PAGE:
Stonewood doubles warranty for homes

Last updated 15:46 18/07/2014
Brent Mettrick
John Kirk-Anderson/Fairfax NZ
STONEWOOD HOMES: Owner Brent Mettrick says problems will be fixed.

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Stonewood Homes has doubled its warranty on all its houses in an effort to reassure customers after TV coverage of shoddy workmanship.

The Stonewood Homes warranty was now two years and applied to all builds.

Company director Brent Mettrick today promised customers that problems with builds would be put right.

Complaints from customers - many in Canterbury - included poor finishes, cracks in new houses and unsatisfactory building products.

Mettrick admitted the company had had problems with contractors and had struggled with rapid expansion in the post-quake Christchurch market.

''Some issues have been identified with the performance of some subcontractors and with some products,'' he said.

''It is up to us to identify what needs to be done to get it sorted."

Mettrick said he would take personal responsibility for solving all the current problems, but said only a small percentage of Stonewood homes had been affected.

"The main focus for the moment is on getting it right for all, particularly those that are already stressed with the impacts of the earthquakes on their lives and homes,'' Mettrick said.

''We want to make it as easy as possible for our customers and in some cases we have fallen short."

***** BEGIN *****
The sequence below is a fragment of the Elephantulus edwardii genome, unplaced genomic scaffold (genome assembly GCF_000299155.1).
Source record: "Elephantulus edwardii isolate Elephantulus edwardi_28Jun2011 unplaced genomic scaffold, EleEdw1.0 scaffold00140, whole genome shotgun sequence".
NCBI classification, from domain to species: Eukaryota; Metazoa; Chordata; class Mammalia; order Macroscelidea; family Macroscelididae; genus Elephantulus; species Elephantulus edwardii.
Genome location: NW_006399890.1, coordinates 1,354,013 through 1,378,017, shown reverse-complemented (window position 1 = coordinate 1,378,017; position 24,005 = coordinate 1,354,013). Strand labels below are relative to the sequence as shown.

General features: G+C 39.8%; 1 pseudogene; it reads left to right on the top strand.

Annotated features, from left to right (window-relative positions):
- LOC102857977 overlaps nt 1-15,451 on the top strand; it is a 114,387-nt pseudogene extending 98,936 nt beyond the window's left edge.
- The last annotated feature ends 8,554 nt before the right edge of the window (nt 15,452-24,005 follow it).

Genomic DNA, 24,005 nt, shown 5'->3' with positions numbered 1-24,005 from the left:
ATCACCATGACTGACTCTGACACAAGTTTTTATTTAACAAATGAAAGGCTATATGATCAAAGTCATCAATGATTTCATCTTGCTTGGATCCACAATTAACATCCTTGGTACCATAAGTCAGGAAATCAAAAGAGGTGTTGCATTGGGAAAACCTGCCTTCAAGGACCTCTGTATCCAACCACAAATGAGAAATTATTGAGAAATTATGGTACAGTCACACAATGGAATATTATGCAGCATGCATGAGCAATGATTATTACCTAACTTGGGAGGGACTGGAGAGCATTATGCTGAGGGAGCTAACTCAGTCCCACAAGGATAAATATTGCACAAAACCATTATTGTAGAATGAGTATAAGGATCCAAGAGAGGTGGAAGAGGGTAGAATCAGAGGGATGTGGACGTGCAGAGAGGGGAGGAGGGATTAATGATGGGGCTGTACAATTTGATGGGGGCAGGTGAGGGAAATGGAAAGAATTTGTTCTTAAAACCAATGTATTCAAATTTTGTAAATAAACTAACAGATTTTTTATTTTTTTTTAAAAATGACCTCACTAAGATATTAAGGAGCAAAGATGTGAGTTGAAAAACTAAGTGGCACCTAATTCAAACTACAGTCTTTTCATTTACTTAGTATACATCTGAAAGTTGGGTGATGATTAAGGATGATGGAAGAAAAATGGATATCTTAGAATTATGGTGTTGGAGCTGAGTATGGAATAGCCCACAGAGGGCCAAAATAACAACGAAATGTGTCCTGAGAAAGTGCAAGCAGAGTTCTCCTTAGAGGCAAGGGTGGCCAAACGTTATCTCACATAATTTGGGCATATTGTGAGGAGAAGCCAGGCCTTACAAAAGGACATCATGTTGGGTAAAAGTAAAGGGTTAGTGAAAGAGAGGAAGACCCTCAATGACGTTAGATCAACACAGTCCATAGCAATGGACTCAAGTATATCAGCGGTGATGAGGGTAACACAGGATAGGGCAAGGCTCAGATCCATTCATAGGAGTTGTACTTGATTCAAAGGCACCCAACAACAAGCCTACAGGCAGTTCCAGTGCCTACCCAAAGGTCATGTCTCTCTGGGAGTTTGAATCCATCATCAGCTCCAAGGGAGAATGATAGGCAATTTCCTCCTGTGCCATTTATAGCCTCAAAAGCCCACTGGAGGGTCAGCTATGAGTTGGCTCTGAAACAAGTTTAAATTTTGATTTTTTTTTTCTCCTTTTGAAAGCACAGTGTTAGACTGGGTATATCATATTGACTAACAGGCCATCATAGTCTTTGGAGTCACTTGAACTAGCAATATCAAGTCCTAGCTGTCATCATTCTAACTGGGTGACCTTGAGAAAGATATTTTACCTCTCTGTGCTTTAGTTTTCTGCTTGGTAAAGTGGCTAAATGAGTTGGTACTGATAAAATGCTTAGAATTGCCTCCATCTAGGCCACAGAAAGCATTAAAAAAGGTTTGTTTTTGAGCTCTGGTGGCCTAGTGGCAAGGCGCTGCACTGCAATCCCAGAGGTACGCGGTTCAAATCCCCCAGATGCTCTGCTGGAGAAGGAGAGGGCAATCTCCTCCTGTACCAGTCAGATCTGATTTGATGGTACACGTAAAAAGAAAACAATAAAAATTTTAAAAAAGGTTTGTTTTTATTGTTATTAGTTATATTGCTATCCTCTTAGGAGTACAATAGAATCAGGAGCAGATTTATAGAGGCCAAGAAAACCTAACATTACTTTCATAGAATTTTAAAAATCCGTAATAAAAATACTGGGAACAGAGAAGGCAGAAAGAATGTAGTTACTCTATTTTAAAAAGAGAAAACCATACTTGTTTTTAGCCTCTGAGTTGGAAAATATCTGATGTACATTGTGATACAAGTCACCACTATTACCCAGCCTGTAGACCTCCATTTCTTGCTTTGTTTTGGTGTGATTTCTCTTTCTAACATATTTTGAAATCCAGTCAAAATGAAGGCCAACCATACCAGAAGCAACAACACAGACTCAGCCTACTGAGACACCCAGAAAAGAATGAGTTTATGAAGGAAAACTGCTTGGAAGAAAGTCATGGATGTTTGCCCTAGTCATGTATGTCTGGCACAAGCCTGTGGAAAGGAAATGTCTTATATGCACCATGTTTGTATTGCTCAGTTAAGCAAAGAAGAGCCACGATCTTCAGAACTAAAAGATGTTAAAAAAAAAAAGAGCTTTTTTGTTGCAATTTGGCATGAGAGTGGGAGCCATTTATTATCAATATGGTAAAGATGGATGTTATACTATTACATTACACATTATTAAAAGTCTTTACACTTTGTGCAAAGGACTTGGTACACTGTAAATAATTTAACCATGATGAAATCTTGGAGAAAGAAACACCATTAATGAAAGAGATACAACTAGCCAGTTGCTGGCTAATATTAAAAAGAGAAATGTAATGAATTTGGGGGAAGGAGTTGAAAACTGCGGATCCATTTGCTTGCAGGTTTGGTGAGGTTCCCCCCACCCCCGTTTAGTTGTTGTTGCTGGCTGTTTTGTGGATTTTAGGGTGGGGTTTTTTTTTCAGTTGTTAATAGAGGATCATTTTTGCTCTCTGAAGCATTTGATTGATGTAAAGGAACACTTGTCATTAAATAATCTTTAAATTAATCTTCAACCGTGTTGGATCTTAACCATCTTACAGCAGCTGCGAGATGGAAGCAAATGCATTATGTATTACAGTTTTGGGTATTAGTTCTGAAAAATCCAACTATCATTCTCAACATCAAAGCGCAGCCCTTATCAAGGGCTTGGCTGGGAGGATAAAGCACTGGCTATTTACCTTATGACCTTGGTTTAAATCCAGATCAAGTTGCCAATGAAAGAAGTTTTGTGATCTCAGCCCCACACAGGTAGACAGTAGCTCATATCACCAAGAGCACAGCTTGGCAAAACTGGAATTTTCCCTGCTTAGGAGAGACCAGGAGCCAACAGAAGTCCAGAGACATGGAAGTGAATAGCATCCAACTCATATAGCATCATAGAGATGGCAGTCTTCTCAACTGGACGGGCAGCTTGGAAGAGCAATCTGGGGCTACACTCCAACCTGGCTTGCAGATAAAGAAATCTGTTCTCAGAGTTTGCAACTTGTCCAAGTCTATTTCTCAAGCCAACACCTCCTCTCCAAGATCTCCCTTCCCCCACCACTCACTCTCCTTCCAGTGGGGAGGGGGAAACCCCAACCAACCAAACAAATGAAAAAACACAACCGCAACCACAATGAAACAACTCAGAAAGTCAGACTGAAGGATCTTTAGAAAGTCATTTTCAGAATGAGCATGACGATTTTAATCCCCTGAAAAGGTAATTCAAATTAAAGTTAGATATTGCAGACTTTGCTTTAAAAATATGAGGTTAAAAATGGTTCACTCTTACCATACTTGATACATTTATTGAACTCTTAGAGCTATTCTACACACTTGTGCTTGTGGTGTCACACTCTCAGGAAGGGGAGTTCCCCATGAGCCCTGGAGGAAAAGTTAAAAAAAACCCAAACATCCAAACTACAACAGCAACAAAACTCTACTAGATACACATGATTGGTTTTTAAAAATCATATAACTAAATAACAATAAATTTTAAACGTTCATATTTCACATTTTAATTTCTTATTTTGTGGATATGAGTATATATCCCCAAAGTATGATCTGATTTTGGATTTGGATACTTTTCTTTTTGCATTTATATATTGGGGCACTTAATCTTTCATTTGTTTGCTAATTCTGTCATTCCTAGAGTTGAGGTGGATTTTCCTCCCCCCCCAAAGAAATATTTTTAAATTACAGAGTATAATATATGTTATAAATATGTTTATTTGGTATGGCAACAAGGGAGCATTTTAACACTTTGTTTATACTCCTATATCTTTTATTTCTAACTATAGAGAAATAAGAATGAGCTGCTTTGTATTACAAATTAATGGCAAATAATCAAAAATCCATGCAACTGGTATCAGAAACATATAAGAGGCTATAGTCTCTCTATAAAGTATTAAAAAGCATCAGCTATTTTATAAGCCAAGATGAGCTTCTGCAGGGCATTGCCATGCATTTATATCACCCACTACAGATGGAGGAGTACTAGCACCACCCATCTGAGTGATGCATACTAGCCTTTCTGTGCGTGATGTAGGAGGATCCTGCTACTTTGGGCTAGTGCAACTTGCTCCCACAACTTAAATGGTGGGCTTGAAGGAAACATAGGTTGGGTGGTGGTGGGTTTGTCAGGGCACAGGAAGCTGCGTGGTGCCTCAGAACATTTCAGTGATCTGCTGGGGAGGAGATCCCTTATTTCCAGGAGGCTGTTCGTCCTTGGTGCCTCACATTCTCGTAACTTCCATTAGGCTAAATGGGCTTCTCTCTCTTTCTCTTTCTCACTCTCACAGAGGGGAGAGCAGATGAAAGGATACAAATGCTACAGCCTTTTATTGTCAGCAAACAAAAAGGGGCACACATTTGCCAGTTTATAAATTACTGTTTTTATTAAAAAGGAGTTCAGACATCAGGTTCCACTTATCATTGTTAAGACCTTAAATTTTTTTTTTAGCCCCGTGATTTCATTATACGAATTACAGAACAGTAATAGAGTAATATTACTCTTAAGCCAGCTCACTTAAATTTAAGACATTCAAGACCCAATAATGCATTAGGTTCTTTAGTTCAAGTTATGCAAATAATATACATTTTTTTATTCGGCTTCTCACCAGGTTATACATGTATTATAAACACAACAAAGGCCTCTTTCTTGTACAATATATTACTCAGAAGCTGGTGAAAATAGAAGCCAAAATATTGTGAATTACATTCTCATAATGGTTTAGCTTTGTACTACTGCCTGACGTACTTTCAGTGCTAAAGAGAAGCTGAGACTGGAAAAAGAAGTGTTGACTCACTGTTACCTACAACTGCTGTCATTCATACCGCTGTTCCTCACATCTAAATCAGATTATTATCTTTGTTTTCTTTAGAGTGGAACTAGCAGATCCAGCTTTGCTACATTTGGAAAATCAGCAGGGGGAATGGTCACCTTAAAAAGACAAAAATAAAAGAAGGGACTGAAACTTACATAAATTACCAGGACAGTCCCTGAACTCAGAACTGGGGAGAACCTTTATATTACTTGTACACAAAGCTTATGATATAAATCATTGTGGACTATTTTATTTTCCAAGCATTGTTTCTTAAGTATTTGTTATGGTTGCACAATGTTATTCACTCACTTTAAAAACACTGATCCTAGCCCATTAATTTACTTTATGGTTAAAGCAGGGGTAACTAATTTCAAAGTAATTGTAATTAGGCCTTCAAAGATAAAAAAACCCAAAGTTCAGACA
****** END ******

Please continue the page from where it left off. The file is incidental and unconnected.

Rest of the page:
Mettrick said the company now had a specialist team investigating key issues and reviewing the company's systems.

There were six extra teams working on warranty remediation problems in Christchurch. 

Yesterday, Registered Master Builders Association chief executive Warwick Quinn said a collision between the commercial and residential rebuild peaks was putting pressure on an already "acute" shortage of skilled tradespeople in Christchurch.

Growth in Auckland and other areas was also drawing resources away from Christchurch.

Currently complaints about delays and shoddy work to the association were within "statistical norms" but could grow if the issue was not addressed, Quinn said.

The expected completion of the Earthquake Commission's home repair programme at the end of the year would free "potentially hundreds" of contractors, Quinn said.

Bill Horncastle, owner and managing director of Christchurch's Horncastle Homes, said the quality and reliability of some building companies was becoming an issue with some taking on too much work without the systems, experience and resources in place.

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